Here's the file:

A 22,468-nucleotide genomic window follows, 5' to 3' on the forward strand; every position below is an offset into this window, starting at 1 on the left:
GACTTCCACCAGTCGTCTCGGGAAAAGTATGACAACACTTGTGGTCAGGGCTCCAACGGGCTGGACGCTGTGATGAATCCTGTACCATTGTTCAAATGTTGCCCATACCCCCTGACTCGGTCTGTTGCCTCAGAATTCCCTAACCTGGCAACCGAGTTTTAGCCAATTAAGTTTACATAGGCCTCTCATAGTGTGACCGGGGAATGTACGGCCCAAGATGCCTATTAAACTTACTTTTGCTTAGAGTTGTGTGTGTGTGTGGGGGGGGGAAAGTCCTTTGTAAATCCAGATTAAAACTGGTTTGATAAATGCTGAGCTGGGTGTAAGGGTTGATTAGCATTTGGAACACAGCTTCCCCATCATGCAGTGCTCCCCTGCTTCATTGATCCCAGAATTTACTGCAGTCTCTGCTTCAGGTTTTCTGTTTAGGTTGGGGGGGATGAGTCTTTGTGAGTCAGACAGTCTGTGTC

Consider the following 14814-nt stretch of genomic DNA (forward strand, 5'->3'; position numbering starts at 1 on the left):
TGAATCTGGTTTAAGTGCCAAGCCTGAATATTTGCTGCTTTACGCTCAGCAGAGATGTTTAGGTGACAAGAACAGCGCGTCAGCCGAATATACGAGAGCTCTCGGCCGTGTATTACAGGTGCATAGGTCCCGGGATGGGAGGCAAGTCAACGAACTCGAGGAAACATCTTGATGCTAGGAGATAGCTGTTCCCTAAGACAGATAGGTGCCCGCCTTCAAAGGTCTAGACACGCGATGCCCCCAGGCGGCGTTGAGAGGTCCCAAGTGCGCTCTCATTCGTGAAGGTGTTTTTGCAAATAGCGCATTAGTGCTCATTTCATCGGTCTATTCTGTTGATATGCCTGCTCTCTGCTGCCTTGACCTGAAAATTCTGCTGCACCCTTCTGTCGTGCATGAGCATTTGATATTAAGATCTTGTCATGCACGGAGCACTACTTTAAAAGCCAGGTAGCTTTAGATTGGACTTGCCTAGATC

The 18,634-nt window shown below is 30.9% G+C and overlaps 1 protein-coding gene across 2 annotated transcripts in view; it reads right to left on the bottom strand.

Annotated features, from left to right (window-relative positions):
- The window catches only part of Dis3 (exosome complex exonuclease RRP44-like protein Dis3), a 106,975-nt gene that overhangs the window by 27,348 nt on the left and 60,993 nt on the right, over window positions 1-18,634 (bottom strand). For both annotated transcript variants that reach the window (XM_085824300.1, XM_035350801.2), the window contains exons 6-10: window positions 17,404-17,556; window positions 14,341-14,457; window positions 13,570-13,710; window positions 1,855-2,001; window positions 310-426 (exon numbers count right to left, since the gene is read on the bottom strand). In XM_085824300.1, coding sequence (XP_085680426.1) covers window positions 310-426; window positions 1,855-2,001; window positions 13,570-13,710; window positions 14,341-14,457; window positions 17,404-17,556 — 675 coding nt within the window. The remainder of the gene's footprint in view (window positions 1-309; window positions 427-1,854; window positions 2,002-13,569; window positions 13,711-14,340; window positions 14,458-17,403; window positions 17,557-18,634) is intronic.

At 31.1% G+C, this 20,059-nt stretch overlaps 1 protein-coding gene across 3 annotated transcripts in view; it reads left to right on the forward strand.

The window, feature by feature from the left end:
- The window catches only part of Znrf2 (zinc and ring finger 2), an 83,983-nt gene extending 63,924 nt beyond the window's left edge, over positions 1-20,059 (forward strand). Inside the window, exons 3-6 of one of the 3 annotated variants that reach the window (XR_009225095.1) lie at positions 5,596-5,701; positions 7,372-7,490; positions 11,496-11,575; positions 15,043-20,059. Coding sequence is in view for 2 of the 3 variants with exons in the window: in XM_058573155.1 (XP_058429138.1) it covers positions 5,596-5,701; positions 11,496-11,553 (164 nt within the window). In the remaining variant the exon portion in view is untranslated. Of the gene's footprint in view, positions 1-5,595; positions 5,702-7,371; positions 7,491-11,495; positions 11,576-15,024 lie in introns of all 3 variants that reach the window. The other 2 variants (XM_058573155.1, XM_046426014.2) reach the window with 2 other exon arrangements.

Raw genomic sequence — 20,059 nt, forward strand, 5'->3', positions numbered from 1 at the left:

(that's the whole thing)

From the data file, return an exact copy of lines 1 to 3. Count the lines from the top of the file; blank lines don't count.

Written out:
A 22,468-nucleotide genomic window follows, 5' to 3' on the forward strand; every position below is an offset into this window, starting at 1 on the left:
GACTTCCACCAGTCGTCTCGGGAAAAGTATGACAACACTTGTGGTCAGGGCTCCAACGGGCTGGACGCTGTGATGAATCCTGTACCATTGTTCAAATGTTGCCCATACCCCCTGACTCGGTCTGTTGCCTCAGAATTCCCTAACCTGGCAACCGAGTTTTAGCCAATTAAGTTTACATAGGCCTCTCATAGTGTGACCGGGGAATGTACGGCCCAAGATGCCTATTAAACTTACTTTTGCTTAGAGTTGTGTGTGTGTGTGGGGGGGGGAAAGTCCTTTGTAAATCCAGATTAAAACTGGTTTGATAAATGCTGAGCTGGGTGTAAGGGTTGATTAGCATTTGGAACACAGCTTCCCCATCATGCAGTGCTCCCCTGCTTCATTGATCCCAGAATTTACTGCAGTCTCTGCTTCAGGTTTTCTGTTTAGGTTGGGGGGGATGAGTCTTTGTGAGTCAGACAGTCTGTGTC

Consider the following 14814-nt stretch of genomic DNA (forward strand, 5'->3'; position numbering starts at 1 on the left):